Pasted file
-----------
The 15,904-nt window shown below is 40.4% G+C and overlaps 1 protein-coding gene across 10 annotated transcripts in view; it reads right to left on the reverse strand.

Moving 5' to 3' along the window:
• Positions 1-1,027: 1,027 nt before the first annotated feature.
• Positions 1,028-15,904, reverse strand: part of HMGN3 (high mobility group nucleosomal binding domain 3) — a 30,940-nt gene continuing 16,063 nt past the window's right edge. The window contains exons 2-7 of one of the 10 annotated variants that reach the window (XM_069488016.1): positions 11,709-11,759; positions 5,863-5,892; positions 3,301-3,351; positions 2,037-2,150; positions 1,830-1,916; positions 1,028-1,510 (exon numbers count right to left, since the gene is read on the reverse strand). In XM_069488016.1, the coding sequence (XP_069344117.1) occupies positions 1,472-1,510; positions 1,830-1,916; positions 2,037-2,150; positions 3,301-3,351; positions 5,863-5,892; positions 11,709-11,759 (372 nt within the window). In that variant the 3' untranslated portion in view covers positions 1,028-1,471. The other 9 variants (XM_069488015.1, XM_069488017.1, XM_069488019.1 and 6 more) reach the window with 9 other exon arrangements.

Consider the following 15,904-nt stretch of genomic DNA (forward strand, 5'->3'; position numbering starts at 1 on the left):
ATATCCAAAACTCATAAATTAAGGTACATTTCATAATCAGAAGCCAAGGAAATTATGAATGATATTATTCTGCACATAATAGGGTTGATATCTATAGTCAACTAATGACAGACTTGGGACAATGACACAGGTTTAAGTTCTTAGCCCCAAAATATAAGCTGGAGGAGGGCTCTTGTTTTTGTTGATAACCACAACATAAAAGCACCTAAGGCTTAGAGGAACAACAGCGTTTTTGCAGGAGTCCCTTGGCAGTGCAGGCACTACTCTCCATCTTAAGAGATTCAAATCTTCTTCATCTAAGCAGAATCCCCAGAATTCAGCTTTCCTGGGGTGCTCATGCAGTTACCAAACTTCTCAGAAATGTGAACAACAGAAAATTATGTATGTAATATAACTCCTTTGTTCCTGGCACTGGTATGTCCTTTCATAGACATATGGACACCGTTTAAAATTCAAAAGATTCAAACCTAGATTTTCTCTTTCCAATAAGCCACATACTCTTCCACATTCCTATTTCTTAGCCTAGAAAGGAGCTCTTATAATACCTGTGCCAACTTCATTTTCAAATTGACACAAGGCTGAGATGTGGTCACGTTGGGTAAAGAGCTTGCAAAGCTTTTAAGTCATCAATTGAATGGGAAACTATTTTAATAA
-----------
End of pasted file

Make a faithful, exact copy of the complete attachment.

The 15,904-nt window shown below is 40.4% G+C and overlaps 1 protein-coding gene across 10 annotated transcripts in view; it reads right to left on the reverse strand.

Moving 5' to 3' along the window:
• Positions 1-1,027: 1,027 nt before the first annotated feature.
• Positions 1,028-15,904, reverse strand: part of HMGN3 (high mobility group nucleosomal binding domain 3) — a 30,940-nt gene continuing 16,063 nt past the window's right edge. The window contains exons 2-7 of one of the 10 annotated variants that reach the window (XM_069488016.1): positions 11,709-11,759; positions 5,863-5,892; positions 3,301-3,351; positions 2,037-2,150; positions 1,830-1,916; positions 1,028-1,510 (exon numbers count right to left, since the gene is read on the reverse strand). In XM_069488016.1, the coding sequence (XP_069344117.1) occupies positions 1,472-1,510; positions 1,830-1,916; positions 2,037-2,150; positions 3,301-3,351; positions 5,863-5,892; positions 11,709-11,759 (372 nt within the window). In that variant the 3' untranslated portion in view covers positions 1,028-1,471. The other 9 variants (XM_069488015.1, XM_069488017.1, XM_069488019.1 and 6 more) reach the window with 9 other exon arrangements.

Consider the following 15,904-nt stretch of genomic DNA (forward strand, 5'->3'; position numbering starts at 1 on the left):
ATATCCAAAACTCATAAATTAAGGTACATTTCATAATCAGAAGCCAAGGAAATTATGAATGATATTATTCTGCACATAATAGGGTTGATATCTATAGTCAACTAATGACAGACTTGGGACAATGACACAGGTTTAAGTTCTTAGCCCCAAAATATAAGCTGGAGGAGGGCTCTTGTTTTTGTTGATAACCACAACATAAAAGCACCTAAGGCTTAGAGGAACAACAGCGTTTTTGCAGGAGTCCCTTGGCAGTGCAGGCACTACTCTCCATCTTAAGAGATTCAAATCTTCTTCATCTAAGCAGAATCCCCAGAATTCAGCTTTCCTGGGGTGCTCATGCAGTTACCAAACTTCTCAGAAATGTGAACAACAGAAAATTATGTATGTAATATAACTCCTTTGTTCCTGGCACTGGTATGTCCTTTCATAGACATATGGACACCGTTTAAAATTCAAAAGATTCAAACCTAGATTTTCTCTTTCCAATAAGCCACATACTCTTCCACATTCCTATTTCTTAGCCTAGAAAGGAGCTCTTATAATACCTGTGCCAACTTCATTTTCAAATTGACACAAGGCTGAGATGTGGTCACGTTGGGTAAAGAGCTTGCAAAGCTTTTAAGTCATCAATTGAATGGGAAACTATTTTAATAA